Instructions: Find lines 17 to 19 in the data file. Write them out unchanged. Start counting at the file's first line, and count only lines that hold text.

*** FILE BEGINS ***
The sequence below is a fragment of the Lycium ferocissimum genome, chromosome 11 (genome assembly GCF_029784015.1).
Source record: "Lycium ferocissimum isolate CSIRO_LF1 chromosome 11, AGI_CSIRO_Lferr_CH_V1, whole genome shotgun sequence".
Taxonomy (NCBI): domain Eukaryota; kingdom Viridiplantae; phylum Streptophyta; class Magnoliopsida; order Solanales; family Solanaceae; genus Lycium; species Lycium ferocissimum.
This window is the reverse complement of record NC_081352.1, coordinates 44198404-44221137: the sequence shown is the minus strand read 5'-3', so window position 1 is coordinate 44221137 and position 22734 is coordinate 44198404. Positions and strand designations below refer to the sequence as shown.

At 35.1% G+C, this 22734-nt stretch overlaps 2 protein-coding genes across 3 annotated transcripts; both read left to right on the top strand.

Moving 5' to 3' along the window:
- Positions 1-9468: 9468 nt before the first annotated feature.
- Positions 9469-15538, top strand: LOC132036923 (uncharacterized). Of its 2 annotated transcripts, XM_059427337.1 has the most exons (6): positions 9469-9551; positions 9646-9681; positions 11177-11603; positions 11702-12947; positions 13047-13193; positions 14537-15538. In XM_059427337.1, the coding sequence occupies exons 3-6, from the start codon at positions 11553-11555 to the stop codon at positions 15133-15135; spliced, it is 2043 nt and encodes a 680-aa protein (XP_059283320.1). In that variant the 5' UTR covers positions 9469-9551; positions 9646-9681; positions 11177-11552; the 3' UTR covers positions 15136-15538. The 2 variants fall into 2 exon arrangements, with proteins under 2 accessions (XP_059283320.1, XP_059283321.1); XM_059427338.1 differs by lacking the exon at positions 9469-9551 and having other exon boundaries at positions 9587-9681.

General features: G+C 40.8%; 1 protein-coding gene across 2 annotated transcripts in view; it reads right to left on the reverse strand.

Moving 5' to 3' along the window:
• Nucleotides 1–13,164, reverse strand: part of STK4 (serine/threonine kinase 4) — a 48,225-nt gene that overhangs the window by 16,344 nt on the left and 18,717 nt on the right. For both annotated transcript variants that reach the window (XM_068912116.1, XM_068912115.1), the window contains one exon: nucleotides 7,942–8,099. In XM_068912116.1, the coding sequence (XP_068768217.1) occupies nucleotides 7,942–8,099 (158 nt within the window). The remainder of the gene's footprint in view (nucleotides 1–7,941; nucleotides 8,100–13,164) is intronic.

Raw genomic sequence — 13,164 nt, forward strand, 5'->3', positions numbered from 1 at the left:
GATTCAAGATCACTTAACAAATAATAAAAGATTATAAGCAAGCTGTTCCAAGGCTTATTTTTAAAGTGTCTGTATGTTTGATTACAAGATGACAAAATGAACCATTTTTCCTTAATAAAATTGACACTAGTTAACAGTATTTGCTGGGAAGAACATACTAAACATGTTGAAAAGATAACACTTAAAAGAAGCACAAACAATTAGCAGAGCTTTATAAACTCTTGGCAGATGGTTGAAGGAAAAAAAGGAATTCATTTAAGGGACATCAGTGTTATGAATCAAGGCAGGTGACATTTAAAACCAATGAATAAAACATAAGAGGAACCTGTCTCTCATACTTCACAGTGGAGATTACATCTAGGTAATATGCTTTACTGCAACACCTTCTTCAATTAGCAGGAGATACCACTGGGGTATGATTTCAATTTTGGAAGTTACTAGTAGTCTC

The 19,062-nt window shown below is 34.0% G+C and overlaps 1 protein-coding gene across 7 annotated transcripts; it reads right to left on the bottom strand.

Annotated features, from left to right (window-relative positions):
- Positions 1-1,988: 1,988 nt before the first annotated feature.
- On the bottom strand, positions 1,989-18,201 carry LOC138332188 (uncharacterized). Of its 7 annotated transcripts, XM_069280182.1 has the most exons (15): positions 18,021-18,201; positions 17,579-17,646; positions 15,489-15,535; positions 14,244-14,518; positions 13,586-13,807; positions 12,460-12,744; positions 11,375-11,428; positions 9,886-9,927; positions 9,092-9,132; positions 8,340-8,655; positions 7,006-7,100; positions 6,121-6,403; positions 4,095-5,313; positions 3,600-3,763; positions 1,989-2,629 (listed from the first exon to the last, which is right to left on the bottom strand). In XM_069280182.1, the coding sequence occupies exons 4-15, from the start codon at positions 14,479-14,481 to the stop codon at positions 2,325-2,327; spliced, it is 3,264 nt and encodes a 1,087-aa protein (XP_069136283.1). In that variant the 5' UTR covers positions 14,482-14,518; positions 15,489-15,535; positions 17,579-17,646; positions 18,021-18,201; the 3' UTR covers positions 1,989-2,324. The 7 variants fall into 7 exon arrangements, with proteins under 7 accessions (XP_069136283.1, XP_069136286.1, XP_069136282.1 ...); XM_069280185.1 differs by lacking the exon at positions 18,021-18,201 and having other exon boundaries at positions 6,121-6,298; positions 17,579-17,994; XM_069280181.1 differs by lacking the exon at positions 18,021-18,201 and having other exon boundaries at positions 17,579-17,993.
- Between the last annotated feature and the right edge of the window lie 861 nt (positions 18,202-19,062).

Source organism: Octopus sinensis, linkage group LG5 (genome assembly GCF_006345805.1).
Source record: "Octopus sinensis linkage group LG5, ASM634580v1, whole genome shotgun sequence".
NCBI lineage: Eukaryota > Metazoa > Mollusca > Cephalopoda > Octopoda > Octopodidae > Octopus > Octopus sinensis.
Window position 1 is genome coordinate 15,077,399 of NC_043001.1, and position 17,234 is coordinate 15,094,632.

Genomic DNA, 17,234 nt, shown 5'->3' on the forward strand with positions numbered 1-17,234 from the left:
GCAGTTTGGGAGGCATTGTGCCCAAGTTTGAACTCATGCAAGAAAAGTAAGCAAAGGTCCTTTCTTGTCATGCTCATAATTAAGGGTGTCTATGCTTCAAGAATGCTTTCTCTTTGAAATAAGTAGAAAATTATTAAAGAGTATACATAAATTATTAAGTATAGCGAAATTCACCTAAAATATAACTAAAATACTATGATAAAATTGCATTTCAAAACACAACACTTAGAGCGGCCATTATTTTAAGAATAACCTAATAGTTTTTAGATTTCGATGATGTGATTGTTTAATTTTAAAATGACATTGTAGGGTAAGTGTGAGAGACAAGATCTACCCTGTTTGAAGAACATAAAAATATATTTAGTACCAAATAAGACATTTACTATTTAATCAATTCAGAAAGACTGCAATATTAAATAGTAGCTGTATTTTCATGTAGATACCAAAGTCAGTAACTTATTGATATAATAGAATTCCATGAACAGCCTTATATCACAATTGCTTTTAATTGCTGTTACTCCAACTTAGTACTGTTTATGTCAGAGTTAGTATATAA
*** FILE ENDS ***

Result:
- On the bottom strand, positions 1,989-18,201 carry LOC138332188 (uncharacterized). Of its 7 annotated transcripts, XM_069280182.1 has the most exons (15): positions 18,021-18,201; positions 17,579-17,646; positions 15,489-15,535; positions 14,244-14,518; positions 13,586-13,807; positions 12,460-12,744; positions 11,375-11,428; positions 9,886-9,927; positions 9,092-9,132; positions 8,340-8,655; positions 7,006-7,100; positions 6,121-6,403; positions 4,095-5,313; positions 3,600-3,763; positions 1,989-2,629 (listed from the first exon to the last, which is right to left on the bottom strand). In XM_069280182.1, the coding sequence occupies exons 4-15, from the start codon at positions 14,479-14,481 to the stop codon at positions 2,325-2,327; spliced, it is 3,264 nt and encodes a 1,087-aa protein (XP_069136283.1). In that variant the 5' UTR covers positions 14,482-14,518; positions 15,489-15,535; positions 17,579-17,646; positions 18,021-18,201; the 3' UTR covers positions 1,989-2,324. The 7 variants fall into 7 exon arrangements, with proteins under 7 accessions (XP_069136283.1, XP_069136286.1, XP_069136282.1 ...); XM_069280185.1 differs by lacking the exon at positions 18,021-18,201 and having other exon boundaries at positions 6,121-6,298; positions 17,579-17,994; XM_069280181.1 differs by lacking the exon at positions 18,021-18,201 and having other exon boundaries at positions 17,579-17,993.
- Between the last annotated feature and the right edge of the window lie 861 nt (positions 18,202-19,062).

Source organism: Octopus sinensis, linkage group LG5 (genome assembly GCF_006345805.1).